After the arrest of alleged cocaine distributor Alex Gomez earlier this year, it appeared 33-year-old Toborus Dontay Cunningham was poised to step into his place as a major drug trafficker in north Sarasota and Manatee counties. He won't get that chance.
Sarasota Police Chief Bernadette DiPino announced the arrest of Cunningham and 23 others Friday, in the second phase of "Operation SRQ Cartel II," which ended last month. The Drug Enforcement Agency, the Bureau of Alcohol, Tobacco, Firearms and Explosives, the Manatee County Sheriff's Office and the State Attorney's Office partnered with SPD in the two-year operation aimed at disrupting the hierarchy of drug dealers in the Sarasota area.
In total, authorities arrested 33 suspects, five of who who were federally indicted by the DEA, and seized 14 kilos of cocaine, which is worth more than $1 million at the street level, according to Sarasota Police Lt. Pat Ledwith. Officers also confiscated five vehicles, seven firearms and more than $100,000 in cash — mostly in large bills.
Police used surveillance, undercover drug buys, wire-tapping and nine search warrants during the investigation.
"It's important to recognize it's supply and demand," DiPino said. "If we go after supply, the demand is going to get thinner and thinner."
And a majority of other area crimes, such as robberies, are connected to drug sales, DiPino said.
Gillespie Park Neighborhood Association President Linda Holland said the partnership between neighborhoods and SPD is important in keeping drug dealing out of North Sarasota neighborhoods, and DiPino encouraged residents to continue to report suspicious activity.
Representatives from the DEA said they were still tracing the source of the drugs.
"I'm not naive enough to think that we eliminated drug sales in the two-county area of this operation," Ledwith said. "I think we put a dent in it — I think we disrupted it pretty significantly."
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- Sarasota Police Chief DiPino, celebrating the successful close of the two year "Operation SRQ Cartel II" said:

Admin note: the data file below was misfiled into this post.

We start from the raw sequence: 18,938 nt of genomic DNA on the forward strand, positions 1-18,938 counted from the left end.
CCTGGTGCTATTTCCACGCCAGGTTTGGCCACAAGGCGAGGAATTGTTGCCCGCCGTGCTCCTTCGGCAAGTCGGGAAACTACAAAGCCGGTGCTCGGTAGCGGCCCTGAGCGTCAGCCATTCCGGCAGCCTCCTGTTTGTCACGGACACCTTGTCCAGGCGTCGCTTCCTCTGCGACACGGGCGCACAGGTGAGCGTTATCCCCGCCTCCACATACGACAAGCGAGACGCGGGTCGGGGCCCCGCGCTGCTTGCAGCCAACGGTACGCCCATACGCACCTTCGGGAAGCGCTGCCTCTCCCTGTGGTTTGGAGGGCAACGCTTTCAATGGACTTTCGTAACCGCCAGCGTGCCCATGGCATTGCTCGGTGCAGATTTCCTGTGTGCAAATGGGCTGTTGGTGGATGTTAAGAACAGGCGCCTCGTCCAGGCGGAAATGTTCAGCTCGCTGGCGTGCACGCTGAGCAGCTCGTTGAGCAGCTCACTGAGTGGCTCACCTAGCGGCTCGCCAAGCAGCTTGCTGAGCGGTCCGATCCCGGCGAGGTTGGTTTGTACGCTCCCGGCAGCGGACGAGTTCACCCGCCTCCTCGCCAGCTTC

"It's important to recognize it's supply and demand," 'If we go after supply, the demand will get thinner and thinner."
Sad to say, it ain't necessarily so. My observation is that the opposite is true: a reduction in the amount of drugs available will not and never has aided in reducing the demand. If it did Prohibition would have been a great success.
Addiction is an emotional and physical disease that does not quit because it is harder to find the drug it needs. Difficult as it may be for some to believe, the need for a drug, including alcohol, is not a spigot that can be turned on and off at will. A reduction in supply but steady demand can drive drug prices up and force the addict to work harder (more crime and prostitution) to get their share of whatever is left in the supply chain.
Anyone having trouble understanding this logic can look back to the housing mania of 2003/4/5 in Sarasota where supply/inventory ( homes for sale) were far fewer than the demands of buyers, causing prices to skyrocket and a bidding war to develop .Again, the short supply of homes for sale did not deter the buyer from wanting what was not there.
I am writing this in hopes that there will be an increased focus on the proper education of our officials and our community to better understand the root cause of the drug problem.
In an ideal world, straighten out the addict and watch the supply wither. Til then, congratulations again and thank you to the many involved in the success of "Operation SRQ Cartel II".
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22 Einstein's Circle: "Sex in the City: Sex Trafficking, Exploitation, Survival"
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22 Introduction to Using the Internet
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22 I AM - Women and Investing
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Fans cheered on their favorite bands Saturday at Rock for a Cause.
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